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April 15, 2021

A country with secrets

Opinion

April 15, 2021

The writer is a freelance columnist and former newspaper editor.

We live in a country where secrets of various kinds lurk in the corners of our lives. There are secrets of life within households. We simply fail to acknowledge the extent of domestic violence which takes place in homes, directed against the weakest members of the family. These include children, women, and in an increasing number of cases, the elderly. Very few speak out about rape within households, or abuse that takes place amongst family members. Yet all these incidents have occurred.

The prime minister's strange insinuation that purdah would prevent this is curious, since it will certainly not prevent small children from being abused within their own homes, or their schools. Nor is there any evidence that it will protect women, since the few studies carried out suggest that even women who are fully veiled and who use the chaadar, suffer harassment or molestation on public transport and in bazaars as often as those who choose not to. The victim, of course, should never be blamed for the crime.

As Jemima Goldsmith has pointed out, in direct terms, on her Twitter account, the Holy Quran very directly places the onus on men to guard how they behave in public. And she also cites an incident in which an elderly woman in Saudi Arabia had to unveil herself to prove her age, and thereby prevent young men from harassing and teasing her.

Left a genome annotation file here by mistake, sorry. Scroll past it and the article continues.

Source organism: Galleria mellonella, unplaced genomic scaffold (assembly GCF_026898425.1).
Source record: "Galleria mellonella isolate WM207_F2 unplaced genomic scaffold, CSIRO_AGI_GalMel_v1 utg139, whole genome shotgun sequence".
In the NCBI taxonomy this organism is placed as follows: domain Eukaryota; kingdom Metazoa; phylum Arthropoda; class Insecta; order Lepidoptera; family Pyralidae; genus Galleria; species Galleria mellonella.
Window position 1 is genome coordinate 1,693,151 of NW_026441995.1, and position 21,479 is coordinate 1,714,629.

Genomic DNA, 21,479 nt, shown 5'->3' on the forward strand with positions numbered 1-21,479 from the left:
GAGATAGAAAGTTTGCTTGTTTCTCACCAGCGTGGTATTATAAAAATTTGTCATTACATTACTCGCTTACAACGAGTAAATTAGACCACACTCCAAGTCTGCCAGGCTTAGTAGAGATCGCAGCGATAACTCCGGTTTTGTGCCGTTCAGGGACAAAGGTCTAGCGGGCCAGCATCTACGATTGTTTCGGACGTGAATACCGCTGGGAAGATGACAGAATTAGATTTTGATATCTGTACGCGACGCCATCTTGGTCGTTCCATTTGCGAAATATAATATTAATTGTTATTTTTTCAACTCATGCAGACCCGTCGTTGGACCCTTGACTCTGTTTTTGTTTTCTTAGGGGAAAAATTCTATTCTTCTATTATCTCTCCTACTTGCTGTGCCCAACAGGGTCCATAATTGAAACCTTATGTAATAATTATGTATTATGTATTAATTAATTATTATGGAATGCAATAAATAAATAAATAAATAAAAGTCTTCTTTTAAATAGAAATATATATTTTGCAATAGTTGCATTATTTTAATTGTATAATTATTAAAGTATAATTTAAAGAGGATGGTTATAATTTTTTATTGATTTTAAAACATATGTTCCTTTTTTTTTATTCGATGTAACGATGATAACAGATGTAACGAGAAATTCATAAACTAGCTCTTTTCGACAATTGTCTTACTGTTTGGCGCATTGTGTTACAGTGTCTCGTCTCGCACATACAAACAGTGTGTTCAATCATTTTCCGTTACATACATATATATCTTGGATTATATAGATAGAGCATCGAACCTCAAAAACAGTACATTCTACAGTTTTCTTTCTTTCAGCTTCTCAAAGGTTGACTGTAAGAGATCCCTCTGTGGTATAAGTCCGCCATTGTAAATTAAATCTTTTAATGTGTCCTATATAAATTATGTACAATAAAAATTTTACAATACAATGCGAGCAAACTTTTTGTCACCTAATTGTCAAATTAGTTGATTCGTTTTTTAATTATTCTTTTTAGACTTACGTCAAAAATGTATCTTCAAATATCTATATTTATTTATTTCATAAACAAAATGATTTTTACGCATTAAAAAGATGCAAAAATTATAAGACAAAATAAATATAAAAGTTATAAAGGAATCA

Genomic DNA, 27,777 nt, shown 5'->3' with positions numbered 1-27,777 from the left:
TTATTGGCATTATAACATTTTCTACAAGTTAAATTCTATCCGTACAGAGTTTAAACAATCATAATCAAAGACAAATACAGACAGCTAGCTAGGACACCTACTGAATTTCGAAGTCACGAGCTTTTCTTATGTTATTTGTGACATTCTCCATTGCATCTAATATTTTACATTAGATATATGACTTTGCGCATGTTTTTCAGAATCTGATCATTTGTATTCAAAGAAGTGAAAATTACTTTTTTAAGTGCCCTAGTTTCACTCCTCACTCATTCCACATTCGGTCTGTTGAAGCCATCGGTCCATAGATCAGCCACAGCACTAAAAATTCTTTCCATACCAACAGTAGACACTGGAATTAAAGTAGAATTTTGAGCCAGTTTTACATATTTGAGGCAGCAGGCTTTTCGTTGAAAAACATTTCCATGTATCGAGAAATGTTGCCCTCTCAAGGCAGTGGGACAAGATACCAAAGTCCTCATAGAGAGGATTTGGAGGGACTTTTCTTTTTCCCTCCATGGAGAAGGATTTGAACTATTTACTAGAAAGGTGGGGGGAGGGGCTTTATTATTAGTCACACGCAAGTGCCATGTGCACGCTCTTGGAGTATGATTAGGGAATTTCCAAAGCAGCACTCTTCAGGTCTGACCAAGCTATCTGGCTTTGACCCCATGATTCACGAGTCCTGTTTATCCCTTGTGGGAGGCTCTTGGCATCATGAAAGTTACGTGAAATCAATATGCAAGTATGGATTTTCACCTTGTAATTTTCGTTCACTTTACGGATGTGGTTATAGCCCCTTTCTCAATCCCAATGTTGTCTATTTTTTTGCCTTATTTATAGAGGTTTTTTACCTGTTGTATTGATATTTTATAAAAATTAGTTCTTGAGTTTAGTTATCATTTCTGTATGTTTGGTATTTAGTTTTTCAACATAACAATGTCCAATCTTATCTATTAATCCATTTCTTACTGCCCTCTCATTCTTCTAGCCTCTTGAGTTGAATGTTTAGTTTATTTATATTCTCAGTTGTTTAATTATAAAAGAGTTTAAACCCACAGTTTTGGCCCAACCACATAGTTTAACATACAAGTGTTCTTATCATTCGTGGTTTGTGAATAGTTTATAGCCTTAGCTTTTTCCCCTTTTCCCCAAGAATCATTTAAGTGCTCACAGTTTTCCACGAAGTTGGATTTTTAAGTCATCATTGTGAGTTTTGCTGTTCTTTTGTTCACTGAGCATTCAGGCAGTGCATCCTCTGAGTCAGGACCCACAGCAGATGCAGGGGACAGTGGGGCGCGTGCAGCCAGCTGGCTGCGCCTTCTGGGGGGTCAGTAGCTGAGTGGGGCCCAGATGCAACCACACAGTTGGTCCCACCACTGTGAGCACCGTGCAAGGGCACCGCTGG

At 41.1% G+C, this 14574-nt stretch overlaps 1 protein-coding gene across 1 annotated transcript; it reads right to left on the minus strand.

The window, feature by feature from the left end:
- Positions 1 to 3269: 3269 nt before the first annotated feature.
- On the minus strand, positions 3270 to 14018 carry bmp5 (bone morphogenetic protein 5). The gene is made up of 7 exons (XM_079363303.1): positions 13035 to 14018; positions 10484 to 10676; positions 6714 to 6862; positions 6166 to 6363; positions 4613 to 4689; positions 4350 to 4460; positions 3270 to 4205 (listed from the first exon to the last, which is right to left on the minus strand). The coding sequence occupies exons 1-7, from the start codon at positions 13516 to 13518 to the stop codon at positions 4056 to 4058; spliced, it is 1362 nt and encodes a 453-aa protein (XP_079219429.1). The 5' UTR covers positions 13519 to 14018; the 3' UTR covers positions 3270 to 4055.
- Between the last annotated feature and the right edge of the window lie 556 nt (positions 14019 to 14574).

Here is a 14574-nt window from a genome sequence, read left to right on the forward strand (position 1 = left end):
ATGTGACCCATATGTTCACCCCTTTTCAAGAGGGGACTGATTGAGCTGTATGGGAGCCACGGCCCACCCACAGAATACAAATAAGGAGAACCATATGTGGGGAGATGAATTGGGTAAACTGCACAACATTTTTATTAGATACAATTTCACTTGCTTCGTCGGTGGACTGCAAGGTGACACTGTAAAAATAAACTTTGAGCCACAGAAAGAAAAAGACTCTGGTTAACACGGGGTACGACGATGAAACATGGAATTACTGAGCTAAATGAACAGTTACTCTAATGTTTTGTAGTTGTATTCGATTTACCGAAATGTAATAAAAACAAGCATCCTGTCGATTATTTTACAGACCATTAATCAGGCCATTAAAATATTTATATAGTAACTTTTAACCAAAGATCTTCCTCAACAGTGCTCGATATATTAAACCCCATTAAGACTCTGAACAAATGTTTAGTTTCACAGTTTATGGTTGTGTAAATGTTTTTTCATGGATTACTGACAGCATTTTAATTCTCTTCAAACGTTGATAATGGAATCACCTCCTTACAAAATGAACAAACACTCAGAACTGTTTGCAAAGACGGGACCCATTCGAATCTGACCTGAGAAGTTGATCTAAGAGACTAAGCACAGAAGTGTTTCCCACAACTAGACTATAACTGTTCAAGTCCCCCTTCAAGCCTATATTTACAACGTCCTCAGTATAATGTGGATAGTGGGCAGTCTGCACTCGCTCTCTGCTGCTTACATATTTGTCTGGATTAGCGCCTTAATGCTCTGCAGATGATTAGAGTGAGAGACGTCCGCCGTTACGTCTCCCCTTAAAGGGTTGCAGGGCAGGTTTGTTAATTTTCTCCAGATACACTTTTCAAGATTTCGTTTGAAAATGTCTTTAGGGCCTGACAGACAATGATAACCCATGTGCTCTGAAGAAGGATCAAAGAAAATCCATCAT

This, then, is the kind of society we live in. Even though incidents of rape are being reported more often than before, there are still many cases which are not reported, and perhaps not even spoken of – except within immediate households, or perhaps not even there. We have heard tales of mothers who have told their daughters to keep quiet to save the family honour, even in cases where they have been raped by an outsider and still more often in cases where the perpetrator is a member of the family. After all, a woman has little protection in our society if she loses her house and the safety this offers her in the sense of social expectation, even if there is no safety in real terms.

But this is not the only kind of secret we hold close to our chests. There are many others. There are so many matters that we do not speak of. They go beyond the personal and into the realm of the social and the political. We do not talk about the manner in which workers are treated in factories and incidents in which they have been deliberately caused injury because a foreman becomes angry at the slow rate of production, and fears reprisals from the owners or managers, if he does not make some attempt to tackle the problem.

We hold secrets for long periods, such as the cause of the fire which destroyed a textile factory in Baldia in Karachi, and has left scars that will remain for many years in so many households in that city. There are secrets about the gangs which operate in many parts of the country, including Lyari but also other places, including cities of Punjab, and elsewhere.

Its only if these things are spoken about more openly, and politics is pushed aside that we can hope to get to the bottom of the problem and most importantly of all ensure punishment for those who carry out a crime so that the expectations and norms of society can be changed. In many localities, people are too afraid to speak out and too scared to report a local group of thugs to the police, who are feared even more than the thugs, and few dare to bring cases of any kind against them, leaving them immune from the judicial system or any action it may be able to take.